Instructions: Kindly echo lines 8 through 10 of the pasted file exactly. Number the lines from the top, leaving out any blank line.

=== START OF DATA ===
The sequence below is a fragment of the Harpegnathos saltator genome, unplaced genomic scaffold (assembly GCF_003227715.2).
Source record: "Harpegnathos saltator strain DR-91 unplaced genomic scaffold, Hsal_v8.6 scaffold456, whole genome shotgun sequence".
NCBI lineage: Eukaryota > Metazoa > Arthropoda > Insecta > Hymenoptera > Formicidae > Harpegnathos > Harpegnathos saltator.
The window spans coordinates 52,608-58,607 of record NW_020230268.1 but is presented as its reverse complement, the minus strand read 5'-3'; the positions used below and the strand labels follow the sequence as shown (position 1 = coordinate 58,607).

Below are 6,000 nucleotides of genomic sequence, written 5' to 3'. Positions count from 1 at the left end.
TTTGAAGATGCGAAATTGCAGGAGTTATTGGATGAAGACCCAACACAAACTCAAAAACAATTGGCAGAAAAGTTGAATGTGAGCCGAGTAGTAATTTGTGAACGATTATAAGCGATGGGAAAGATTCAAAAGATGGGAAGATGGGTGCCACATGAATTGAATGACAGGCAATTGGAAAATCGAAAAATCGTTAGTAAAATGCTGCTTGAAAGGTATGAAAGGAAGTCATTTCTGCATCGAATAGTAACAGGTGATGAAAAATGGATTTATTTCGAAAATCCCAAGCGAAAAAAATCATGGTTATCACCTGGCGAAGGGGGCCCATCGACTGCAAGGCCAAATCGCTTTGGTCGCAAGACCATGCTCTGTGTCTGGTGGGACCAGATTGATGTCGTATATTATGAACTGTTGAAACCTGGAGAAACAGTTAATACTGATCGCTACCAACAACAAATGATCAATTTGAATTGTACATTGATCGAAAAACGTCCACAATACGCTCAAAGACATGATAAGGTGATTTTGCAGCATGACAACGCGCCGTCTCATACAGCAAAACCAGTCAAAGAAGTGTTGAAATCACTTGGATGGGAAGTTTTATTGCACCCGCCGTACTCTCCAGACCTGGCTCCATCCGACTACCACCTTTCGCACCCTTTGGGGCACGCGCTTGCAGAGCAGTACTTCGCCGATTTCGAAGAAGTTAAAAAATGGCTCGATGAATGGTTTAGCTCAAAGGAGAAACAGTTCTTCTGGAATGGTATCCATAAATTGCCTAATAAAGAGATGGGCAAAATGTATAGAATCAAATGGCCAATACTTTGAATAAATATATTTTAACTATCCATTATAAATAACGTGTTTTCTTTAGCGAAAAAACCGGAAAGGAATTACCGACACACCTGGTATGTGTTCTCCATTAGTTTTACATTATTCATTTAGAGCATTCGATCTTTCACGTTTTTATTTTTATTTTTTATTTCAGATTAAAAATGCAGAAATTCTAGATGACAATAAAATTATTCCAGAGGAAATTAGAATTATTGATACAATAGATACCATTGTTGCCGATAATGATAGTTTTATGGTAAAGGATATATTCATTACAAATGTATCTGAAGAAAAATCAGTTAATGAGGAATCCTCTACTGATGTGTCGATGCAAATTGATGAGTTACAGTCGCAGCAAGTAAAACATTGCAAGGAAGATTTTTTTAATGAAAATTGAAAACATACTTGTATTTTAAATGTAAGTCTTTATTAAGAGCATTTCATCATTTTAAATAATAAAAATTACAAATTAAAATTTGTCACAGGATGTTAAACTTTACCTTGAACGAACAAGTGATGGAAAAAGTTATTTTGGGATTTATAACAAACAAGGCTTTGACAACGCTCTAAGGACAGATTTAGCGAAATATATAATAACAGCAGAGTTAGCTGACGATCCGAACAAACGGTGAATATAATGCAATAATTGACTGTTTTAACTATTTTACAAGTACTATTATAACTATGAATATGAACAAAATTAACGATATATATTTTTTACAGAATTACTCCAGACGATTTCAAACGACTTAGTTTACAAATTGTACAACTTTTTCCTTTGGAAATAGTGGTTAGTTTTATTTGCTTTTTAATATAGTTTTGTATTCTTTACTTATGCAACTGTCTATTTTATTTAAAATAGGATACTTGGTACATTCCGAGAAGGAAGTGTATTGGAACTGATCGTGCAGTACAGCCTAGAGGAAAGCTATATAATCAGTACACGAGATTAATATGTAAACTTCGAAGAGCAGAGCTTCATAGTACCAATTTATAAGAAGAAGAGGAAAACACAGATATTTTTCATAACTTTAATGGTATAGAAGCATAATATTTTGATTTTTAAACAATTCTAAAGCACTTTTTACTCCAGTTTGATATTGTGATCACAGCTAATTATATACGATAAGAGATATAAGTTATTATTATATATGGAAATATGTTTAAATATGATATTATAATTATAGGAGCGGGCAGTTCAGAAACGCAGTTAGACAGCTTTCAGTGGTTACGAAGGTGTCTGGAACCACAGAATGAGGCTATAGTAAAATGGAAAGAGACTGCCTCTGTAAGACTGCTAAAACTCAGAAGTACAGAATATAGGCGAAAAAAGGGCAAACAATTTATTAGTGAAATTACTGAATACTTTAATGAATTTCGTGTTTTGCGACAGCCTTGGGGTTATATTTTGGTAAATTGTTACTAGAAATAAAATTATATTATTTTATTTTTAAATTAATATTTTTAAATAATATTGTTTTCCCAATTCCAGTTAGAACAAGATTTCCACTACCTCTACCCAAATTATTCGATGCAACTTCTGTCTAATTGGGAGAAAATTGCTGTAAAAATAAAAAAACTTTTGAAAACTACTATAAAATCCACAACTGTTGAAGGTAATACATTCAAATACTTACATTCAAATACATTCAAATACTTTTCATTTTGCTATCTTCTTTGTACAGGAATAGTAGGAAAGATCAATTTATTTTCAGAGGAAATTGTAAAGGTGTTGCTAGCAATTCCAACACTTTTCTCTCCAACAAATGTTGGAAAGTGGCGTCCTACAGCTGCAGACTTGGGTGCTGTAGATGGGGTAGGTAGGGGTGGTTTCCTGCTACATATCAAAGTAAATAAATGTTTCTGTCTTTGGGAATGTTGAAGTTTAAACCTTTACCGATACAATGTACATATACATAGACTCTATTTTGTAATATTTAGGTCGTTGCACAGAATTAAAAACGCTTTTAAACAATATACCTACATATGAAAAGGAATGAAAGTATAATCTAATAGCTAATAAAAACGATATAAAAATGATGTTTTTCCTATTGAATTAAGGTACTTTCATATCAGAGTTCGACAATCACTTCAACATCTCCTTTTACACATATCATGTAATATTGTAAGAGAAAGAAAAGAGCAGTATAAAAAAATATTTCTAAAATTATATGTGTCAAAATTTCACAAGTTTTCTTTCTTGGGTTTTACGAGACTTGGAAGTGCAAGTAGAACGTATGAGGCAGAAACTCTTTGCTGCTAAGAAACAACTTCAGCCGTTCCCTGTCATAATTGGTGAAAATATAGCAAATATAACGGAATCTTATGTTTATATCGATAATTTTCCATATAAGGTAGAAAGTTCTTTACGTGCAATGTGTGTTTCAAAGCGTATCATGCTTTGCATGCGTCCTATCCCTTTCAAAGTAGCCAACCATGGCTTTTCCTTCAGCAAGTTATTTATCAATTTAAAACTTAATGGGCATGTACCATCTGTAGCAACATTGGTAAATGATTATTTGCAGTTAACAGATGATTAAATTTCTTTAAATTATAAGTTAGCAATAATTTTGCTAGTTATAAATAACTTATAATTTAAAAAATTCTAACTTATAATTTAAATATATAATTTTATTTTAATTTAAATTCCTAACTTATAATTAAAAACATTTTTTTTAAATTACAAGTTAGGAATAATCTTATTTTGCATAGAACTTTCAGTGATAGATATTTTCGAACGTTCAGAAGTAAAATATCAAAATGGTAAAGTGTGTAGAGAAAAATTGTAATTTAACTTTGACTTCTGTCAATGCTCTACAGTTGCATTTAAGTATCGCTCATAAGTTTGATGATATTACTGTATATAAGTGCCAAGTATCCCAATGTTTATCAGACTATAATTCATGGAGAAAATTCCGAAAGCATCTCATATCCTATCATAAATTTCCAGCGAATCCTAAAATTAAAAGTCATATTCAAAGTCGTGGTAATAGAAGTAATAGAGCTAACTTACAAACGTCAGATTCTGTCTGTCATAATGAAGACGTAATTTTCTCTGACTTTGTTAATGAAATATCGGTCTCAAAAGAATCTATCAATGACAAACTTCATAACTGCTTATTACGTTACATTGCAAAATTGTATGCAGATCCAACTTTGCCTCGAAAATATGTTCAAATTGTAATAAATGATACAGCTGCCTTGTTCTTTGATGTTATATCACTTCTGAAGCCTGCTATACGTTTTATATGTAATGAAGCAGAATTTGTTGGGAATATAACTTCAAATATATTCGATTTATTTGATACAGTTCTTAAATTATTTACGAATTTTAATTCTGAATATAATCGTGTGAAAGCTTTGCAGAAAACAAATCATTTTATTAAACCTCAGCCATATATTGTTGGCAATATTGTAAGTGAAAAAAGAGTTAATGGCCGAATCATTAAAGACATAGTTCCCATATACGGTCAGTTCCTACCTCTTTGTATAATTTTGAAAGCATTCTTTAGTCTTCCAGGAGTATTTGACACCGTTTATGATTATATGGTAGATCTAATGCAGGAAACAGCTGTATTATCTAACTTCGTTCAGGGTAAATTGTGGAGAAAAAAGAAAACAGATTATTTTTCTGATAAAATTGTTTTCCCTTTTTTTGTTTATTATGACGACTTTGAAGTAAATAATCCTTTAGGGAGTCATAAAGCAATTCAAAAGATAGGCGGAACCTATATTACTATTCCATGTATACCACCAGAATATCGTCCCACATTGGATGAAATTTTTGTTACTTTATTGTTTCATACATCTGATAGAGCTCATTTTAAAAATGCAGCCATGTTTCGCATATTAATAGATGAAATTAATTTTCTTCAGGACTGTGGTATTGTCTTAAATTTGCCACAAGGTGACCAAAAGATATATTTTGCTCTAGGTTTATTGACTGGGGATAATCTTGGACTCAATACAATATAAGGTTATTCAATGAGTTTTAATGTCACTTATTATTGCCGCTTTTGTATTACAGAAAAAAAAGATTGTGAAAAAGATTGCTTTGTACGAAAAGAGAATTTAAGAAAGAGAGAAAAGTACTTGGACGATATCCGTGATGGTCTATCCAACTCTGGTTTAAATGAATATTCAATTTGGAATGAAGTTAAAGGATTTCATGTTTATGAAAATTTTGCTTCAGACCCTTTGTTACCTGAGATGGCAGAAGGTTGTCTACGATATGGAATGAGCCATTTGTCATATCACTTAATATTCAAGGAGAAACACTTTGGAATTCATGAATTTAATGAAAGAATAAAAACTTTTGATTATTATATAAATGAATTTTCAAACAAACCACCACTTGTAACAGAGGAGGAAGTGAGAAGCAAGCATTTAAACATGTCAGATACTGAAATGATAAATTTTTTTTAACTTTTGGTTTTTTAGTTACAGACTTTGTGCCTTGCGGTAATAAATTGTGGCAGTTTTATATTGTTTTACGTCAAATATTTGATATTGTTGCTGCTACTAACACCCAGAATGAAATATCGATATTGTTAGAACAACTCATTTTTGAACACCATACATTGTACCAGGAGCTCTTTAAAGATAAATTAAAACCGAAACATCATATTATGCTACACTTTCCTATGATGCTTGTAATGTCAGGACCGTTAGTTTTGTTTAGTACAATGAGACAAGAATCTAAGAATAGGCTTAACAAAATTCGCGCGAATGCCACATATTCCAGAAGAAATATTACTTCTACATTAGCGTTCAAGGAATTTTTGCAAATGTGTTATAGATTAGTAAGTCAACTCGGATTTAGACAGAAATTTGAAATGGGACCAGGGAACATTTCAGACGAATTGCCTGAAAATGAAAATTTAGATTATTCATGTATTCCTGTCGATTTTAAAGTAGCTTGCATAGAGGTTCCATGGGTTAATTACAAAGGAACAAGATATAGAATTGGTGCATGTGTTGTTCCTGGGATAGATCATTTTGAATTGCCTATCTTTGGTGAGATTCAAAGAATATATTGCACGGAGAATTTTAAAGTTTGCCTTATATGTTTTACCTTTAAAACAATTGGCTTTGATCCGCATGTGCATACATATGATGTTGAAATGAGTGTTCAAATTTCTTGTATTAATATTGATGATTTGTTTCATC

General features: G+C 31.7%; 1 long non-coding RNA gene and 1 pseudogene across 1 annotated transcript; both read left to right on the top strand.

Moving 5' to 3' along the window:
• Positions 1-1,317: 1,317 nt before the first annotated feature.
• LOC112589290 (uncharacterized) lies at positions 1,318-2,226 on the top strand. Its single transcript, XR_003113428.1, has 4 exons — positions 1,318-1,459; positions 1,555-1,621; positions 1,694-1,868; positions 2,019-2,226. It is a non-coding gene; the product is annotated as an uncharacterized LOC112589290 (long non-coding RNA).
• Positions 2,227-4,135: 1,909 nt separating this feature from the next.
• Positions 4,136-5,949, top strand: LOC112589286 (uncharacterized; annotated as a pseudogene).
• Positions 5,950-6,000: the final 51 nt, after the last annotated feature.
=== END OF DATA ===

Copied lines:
Moving 5' to 3' along the window:
• Positions 1-1,317: 1,317 nt before the first annotated feature.
• LOC112589290 (uncharacterized) lies at positions 1,318-2,226 on the top strand. Its single transcript, XR_003113428.1, has 4 exons — positions 1,318-1,459; positions 1,555-1,621; positions 1,694-1,868; positions 2,019-2,226. It is a non-coding gene; the product is annotated as an uncharacterized LOC112589290 (long non-coding RNA).